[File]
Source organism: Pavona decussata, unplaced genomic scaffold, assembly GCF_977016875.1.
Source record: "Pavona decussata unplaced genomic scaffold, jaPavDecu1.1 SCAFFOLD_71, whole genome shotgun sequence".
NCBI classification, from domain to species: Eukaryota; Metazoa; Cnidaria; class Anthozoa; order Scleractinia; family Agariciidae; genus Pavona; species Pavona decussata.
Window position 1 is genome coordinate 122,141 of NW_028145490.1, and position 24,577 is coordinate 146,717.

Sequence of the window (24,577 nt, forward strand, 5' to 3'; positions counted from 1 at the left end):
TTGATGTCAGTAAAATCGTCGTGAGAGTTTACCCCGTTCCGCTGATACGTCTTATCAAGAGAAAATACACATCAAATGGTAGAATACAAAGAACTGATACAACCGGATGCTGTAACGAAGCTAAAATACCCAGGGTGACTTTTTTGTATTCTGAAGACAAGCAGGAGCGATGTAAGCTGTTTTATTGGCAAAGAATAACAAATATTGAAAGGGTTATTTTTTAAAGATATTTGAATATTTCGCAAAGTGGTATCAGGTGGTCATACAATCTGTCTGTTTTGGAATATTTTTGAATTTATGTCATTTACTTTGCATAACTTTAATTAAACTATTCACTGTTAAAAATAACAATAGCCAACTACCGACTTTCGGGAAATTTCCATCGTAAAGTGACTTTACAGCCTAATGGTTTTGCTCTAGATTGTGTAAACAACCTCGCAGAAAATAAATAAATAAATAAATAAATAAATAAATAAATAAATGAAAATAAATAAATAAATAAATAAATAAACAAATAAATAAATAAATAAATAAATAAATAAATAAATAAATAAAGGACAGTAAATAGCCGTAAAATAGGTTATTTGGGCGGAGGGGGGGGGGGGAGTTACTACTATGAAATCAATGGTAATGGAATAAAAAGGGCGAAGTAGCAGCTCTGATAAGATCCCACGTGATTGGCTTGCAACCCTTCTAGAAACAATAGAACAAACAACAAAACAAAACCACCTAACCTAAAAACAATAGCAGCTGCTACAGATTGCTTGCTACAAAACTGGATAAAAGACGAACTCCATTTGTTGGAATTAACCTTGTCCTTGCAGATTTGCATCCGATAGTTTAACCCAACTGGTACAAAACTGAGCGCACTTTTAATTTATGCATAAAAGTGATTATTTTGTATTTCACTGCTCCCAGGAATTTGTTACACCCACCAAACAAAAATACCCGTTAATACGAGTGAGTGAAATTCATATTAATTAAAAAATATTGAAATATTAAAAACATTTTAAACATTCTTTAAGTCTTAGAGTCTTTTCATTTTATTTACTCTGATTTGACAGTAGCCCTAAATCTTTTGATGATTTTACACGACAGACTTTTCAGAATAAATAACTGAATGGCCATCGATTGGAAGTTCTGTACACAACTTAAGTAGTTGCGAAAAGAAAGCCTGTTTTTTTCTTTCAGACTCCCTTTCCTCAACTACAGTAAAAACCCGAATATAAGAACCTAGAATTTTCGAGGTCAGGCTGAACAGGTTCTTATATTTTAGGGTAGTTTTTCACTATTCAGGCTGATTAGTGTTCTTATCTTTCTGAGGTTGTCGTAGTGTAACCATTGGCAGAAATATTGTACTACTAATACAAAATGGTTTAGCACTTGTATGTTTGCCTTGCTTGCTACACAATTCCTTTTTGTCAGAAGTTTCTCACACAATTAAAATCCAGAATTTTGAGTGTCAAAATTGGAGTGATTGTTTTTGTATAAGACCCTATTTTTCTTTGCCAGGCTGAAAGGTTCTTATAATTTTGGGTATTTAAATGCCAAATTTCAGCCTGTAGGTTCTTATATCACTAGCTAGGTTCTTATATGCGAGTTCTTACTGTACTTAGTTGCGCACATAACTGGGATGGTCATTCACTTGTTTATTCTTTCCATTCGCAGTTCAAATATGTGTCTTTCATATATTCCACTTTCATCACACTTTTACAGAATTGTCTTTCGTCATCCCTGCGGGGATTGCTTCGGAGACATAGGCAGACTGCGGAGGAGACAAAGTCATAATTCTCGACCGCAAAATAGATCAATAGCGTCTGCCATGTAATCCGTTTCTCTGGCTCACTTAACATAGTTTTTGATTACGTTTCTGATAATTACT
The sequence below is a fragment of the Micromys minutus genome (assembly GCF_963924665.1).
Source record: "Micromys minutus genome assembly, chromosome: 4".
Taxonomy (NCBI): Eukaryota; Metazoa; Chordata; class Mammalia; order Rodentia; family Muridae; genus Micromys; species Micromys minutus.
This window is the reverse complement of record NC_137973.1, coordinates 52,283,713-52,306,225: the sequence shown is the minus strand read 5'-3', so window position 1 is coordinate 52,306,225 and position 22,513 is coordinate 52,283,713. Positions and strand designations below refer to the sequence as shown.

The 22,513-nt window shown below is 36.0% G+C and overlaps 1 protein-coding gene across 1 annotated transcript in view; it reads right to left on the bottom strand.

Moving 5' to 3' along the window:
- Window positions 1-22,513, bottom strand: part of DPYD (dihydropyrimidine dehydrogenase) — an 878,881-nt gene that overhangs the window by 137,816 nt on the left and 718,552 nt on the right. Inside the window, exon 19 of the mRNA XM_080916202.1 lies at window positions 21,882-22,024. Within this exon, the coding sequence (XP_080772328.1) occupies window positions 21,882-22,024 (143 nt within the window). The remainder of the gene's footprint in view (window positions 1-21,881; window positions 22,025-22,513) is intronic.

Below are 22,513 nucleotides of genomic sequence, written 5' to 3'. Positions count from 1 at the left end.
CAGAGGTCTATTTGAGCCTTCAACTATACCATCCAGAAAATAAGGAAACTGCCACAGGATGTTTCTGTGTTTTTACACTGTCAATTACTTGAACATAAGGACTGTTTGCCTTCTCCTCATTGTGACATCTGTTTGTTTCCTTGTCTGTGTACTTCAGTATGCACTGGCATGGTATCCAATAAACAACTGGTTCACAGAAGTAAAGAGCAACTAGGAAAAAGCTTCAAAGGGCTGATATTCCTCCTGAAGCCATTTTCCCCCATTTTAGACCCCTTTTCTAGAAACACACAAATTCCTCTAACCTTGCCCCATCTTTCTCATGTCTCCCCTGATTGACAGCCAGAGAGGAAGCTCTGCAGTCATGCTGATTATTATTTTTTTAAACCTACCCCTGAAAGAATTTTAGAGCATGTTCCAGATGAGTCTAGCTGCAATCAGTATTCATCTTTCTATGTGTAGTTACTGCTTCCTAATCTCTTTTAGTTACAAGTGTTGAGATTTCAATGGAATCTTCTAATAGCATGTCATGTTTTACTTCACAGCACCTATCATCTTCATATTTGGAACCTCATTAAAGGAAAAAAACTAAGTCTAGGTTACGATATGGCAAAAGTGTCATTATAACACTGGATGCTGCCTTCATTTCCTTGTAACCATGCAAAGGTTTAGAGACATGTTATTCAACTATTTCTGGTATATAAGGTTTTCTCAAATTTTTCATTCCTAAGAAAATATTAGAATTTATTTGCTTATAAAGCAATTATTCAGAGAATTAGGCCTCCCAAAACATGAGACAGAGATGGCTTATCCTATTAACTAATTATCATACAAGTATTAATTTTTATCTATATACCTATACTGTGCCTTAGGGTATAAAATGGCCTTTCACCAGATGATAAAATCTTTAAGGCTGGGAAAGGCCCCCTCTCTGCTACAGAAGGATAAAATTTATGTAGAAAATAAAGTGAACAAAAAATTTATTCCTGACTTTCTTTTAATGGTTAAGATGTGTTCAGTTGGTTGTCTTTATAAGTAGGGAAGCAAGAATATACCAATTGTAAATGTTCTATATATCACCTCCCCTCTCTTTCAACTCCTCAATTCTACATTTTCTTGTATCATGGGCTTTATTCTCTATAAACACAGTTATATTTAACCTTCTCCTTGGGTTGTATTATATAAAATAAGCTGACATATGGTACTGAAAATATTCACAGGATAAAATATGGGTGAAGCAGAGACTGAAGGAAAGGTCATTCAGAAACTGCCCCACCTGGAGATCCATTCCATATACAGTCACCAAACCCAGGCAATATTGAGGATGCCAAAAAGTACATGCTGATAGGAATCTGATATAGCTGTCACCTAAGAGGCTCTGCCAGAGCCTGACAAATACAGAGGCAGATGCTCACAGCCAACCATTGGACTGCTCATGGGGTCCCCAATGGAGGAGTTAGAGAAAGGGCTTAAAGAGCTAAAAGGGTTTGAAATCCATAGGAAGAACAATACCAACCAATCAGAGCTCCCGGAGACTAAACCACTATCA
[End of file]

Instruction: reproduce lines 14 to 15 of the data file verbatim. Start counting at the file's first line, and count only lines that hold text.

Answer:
Below are 22,513 nucleotides of genomic sequence, written 5' to 3'. Positions count from 1 at the left end.
CAGAGGTCTATTTGAGCCTTCAACTATACCATCCAGAAAATAAGGAAACTGCCACAGGATGTTTCTGTGTTTTTACACTGTCAATTACTTGAACATAAGGACTGTTTGCCTTCTCCTCATTGTGACATCTGTTTGTTTCCTTGTCTGTGTACTTCAGTATGCACTGGCATGGTATCCAATAAACAACTGGTTCACAGAAGTAAAGAGCAACTAGGAAAAAGCTTCAAAGGGCTGATATTCCTCCTGAAGCCATTTTCCCCCATTTTAGACCCCTTTTCTAGAAACACACAAATTCCTCTAACCTTGCCCCATCTTTCTCATGTCTCCCCTGATTGACAGCCAGAGAGGAAGCTCTGCAGTCATGCTGATTATTATTTTTTTAAACCTACCCCTGAAAGAATTTTAGAGCATGTTCCAGATGAGTCTAGCTGCAATCAGTATTCATCTTTCTATGTGTAGTTACTGCTTCCTAATCTCTTTTAGTTACAAGTGTTGAGATTTCAATGGAATCTTCTAATAGCATGTCATGTTTTACTTCACAGCACCTATCATCTTCATATTTGGAACCTCATTAAAGGAAAAAAACTAAGTCTAGGTTACGATATGGCAAAAGTGTCATTATAACACTGGATGCTGCCTTCATTTCCTTGTAACCATGCAAAGGTTTAGAGACATGTTATTCAACTATTTCTGGTATATAAGGTTTTCTCAAATTTTTCATTCCTAAGAAAATATTAGAATTTATTTGCTTATAAAGCAATTATTCAGAGAATTAGGCCTCCCAAAACATGAGACAGAGATGGCTTATCCTATTAACTAATTATCATACAAGTATTAATTTTTATCTATATACCTATACTGTGCCTTAGGGTATAAAATGGCCTTTCACCAGATGATAAAATCTTTAAGGCTGGGAAAGGCCCCCTCTCTGCTACAGAAGGATAAAATTTATGTAGAAAATAAAGTGAACAAAAAATTTATTCCTGACTTTCTTTTAATGGTTAAGATGTGTTCAGTTGGTTGTCTTTATAAGTAGGGAAGCAAGAATATACCAATTGTAAATGTTCTATATATCACCTCCCCTCTCTTTCAACTCCTCAATTCTACATTTTCTTGTATCATGGGCTTTATTCTCTATAAACACAGTTATATTTAACCTTCTCCTTGGGTTGTATTATATAAAATAAGCTGACATATGGTACTGAAAATATTCACAGGATAAAATATGGGTGAAGCAGAGACTGAAGGAAAGGTCATTCAGAAACTGCCCCACCTGGAGATCCATTCCATATACAGTCACCAAACCCAGGCAATATTGAGGATGCCAAAAAGTACATGCTGATAGGAATCTGATATAGCTGTCACCTAAGAGGCTCTGCCAGAGCCTGACAAATACAGAGGCAGATGCTCACAGCCAACCATTGGACTGCTCATGGGGTCCCCAATGGAGGAGTTAGAGAAAGGGCTTAAAGAGCTAAAAGGGTTTGAAATCCATAGGAAGAACAATACCAACCAATCAGAGCTCCCGGAGACTAAACCACTATCA